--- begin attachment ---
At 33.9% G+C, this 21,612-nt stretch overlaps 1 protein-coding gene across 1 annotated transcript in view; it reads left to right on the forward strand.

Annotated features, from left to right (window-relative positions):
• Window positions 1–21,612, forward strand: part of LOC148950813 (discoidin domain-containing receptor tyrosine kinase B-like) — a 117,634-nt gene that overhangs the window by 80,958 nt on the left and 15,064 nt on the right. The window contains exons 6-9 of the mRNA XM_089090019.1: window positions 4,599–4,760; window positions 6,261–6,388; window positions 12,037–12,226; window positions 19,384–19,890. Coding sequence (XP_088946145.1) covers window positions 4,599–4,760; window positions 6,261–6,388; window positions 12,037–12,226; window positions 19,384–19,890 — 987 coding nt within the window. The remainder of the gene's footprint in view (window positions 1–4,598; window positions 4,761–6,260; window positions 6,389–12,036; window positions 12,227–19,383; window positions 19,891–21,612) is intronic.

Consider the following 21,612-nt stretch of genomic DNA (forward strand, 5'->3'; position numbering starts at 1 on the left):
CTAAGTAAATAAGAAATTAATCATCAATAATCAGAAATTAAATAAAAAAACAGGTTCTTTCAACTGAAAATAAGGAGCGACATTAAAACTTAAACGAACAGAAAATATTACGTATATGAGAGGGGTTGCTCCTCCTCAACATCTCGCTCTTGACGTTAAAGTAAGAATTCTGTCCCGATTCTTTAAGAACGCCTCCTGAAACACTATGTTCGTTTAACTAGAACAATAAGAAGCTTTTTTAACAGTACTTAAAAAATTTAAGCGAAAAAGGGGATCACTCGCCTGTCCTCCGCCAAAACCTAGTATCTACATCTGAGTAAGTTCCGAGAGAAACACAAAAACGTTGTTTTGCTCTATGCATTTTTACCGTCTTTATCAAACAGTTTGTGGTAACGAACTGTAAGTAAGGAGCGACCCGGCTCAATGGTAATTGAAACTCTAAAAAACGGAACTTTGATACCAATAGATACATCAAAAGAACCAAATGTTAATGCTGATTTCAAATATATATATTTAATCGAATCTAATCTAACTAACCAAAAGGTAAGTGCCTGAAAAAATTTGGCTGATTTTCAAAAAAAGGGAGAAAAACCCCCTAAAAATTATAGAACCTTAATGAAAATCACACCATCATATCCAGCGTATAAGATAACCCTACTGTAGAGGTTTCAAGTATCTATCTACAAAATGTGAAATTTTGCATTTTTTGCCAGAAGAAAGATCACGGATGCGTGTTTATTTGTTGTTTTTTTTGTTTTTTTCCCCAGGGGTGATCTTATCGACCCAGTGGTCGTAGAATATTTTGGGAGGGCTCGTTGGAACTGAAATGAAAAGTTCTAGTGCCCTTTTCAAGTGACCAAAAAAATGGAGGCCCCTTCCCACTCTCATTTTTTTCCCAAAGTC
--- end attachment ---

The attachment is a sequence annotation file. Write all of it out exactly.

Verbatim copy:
At 33.9% G+C, this 21,612-nt stretch overlaps 1 protein-coding gene across 1 annotated transcript in view; it reads left to right on the forward strand.

Annotated features, from left to right (window-relative positions):
• Window positions 1–21,612, forward strand: part of LOC148950813 (discoidin domain-containing receptor tyrosine kinase B-like) — a 117,634-nt gene that overhangs the window by 80,958 nt on the left and 15,064 nt on the right. The window contains exons 6-9 of the mRNA XM_089090019.1: window positions 4,599–4,760; window positions 6,261–6,388; window positions 12,037–12,226; window positions 19,384–19,890. Coding sequence (XP_088946145.1) covers window positions 4,599–4,760; window positions 6,261–6,388; window positions 12,037–12,226; window positions 19,384–19,890 — 987 coding nt within the window. The remainder of the gene's footprint in view (window positions 1–4,598; window positions 4,761–6,260; window positions 6,389–12,036; window positions 12,227–19,383; window positions 19,891–21,612) is intronic.

Consider the following 21,612-nt stretch of genomic DNA (forward strand, 5'->3'; position numbering starts at 1 on the left):
CTAAGTAAATAAGAAATTAATCATCAATAATCAGAAATTAAATAAAAAAACAGGTTCTTTCAACTGAAAATAAGGAGCGACATTAAAACTTAAACGAACAGAAAATATTACGTATATGAGAGGGGTTGCTCCTCCTCAACATCTCGCTCTTGACGTTAAAGTAAGAATTCTGTCCCGATTCTTTAAGAACGCCTCCTGAAACACTATGTTCGTTTAACTAGAACAATAAGAAGCTTTTTTAACAGTACTTAAAAAATTTAAGCGAAAAAGGGGATCACTCGCCTGTCCTCCGCCAAAACCTAGTATCTACATCTGAGTAAGTTCCGAGAGAAACACAAAAACGTTGTTTTGCTCTATGCATTTTTACCGTCTTTATCAAACAGTTTGTGGTAACGAACTGTAAGTAAGGAGCGACCCGGCTCAATGGTAATTGAAACTCTAAAAAACGGAACTTTGATACCAATAGATACATCAAAAGAACCAAATGTTAATGCTGATTTCAAATATATATATTTAATCGAATCTAATCTAACTAACCAAAAGGTAAGTGCCTGAAAAAATTTGGCTGATTTTCAAAAAAAGGGAGAAAAACCCCCTAAAAATTATAGAACCTTAATGAAAATCACACCATCATATCCAGCGTATAAGATAACCCTACTGTAGAGGTTTCAAGTATCTATCTACAAAATGTGAAATTTTGCATTTTTTGCCAGAAGAAAGATCACGGATGCGTGTTTATTTGTTGTTTTTTTTGTTTTTTTCCCCAGGGGTGATCTTATCGACCCAGTGGTCGTAGAATATTTTGGGAGGGCTCGTTGGAACTGAAATGAAAAGTTCTAGTGCCCTTTTCAAGTGACCAAAAAAATGGAGGCCCCTTCCCACTCTCATTTTTTTCCCAAAGTC